Fifth Circuit affirmed dismissal of seaman’s case for lack of personal jurisdiction and the denial of the seaman’s request for transfer even though the time to file a new suit was past the running of the statute of limitations; Seville v. Maersk Line, Ltd., No. 21-30636, 2022 U.S. App. LEXIS 31953 (5th Cir. Nov. 18, 2022) (Oldham).
This suit was brought by the personal representative of Peter Wojcikowski, a seaman on Maersk Line’s vessel, MAERSK PITTSBURGH, who allegedly suffered a back injury while working on the vessel in Bahrain and, after returning to the United States, died of a self-inflicted gunshot wound because he was unable to tolerate the excruciating pain. The suit was filed in federal court in Louisiana under the Jones Act less than a month from the three-year limitation period for a Jones Act suit. The representative alleged that Maersk Line is a Delaware corporation with its principal place of business in Virginia, but that Maersk Line does business in New Orleans and that venue in Jones Act cases is proper in any district in which the defendant is subject to personal jurisdiction. Judge Guidry held that the court in Louisiana lacked either general or specific jurisdiction over Maersk Line and declined to transfer the case to the Eastern District of Virginia, concluding that the representative had not shown that the initial filing of her complaint in Louisiana was reasonable or that her request for a transfer was in the interest of justice. On appeal, the representative argued that Judge Guidry abused his discretion by dismissing the case rather than transferring it, arguing that it was in the interest of justice to transfer the case to avoid a potential bar to refiling the suit based on the expiration of the statute of limitations. Writing for the Fifth Circuit, Judge Oldham first affirmed the holding that there was no general or specific jurisdiction over Maersk Line, reasoning that the events took place in the waters of Bahrain with no connection to the defendant’s business in Louisiana. With respect to the transfer, Judge Oldham found no abuse of discretion when the representative’s attorney admitted that there was no colorable basis for asserting venue in Louisiana, stating that it is not in the interest of justice to aid a non-diligent plaintiff who knowingly files a case in the wrong district. Thus, the Fifth Circuit affirmed the dismissal of the case and the denial of the request to transfer.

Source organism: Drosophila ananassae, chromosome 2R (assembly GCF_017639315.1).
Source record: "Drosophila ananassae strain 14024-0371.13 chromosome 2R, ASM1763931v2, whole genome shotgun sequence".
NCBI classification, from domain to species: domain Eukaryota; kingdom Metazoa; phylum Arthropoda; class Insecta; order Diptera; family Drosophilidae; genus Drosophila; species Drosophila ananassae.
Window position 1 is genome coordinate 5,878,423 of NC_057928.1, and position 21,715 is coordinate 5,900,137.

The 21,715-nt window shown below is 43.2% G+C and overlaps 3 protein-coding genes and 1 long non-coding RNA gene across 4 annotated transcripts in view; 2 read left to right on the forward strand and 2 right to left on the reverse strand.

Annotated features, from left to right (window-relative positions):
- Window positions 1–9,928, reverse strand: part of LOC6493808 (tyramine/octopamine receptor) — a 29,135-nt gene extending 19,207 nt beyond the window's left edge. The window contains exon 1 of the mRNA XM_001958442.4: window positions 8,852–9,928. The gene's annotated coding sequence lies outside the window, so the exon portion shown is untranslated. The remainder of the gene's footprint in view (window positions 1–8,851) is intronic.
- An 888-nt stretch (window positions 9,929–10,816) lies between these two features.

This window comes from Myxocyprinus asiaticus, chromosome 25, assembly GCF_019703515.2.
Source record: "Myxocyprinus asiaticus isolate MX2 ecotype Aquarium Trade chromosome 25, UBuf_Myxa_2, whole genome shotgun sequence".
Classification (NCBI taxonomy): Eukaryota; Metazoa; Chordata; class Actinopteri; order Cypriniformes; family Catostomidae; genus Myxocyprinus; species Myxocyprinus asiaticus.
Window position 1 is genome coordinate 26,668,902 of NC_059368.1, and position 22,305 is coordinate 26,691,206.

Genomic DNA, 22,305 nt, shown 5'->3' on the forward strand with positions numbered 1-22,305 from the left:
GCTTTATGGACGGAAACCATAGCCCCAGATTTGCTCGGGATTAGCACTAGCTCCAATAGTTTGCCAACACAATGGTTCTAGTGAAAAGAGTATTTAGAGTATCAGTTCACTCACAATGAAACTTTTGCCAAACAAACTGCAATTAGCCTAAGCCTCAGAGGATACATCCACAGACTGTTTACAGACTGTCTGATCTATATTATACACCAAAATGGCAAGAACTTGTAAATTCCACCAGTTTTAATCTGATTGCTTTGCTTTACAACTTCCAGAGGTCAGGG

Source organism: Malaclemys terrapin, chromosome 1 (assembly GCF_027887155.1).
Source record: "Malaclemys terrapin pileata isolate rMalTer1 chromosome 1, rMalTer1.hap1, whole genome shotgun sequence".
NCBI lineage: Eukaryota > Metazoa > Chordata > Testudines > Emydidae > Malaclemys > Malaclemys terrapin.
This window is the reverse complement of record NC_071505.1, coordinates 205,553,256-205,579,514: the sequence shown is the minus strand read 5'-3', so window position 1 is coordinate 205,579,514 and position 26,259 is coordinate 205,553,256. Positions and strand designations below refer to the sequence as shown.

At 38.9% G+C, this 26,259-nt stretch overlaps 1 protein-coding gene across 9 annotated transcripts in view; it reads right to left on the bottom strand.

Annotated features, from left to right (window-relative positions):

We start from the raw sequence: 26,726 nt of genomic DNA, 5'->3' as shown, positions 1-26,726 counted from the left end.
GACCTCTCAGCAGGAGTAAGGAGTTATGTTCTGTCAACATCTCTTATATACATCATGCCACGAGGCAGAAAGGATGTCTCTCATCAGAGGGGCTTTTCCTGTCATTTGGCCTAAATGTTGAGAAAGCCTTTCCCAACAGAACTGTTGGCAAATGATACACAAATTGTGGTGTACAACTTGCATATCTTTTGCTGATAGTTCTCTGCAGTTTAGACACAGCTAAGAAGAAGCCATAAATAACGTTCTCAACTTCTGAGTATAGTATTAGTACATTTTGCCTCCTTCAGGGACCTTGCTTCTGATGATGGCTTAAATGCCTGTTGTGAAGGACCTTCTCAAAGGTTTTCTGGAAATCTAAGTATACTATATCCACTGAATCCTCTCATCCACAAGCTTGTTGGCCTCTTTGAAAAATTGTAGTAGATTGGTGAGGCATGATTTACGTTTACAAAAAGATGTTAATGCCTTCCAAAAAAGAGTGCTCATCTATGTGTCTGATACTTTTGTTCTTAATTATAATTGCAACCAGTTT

From the federal district courts:
State law applied to bar the contribution/indemnity claim of a vessel owner against a platform contractor and against a dock contractor in connection with injury to a platform operator who fell from the vessel to the platform; Willis v. Barry Graham Oil Service LLC, No. 2:19-cv-165, 2022 U.S. Dist. LEXIS 193672, 209700 (W.D. La. Oct. 20, 2022, Nov. 18, 2022) (Doughty).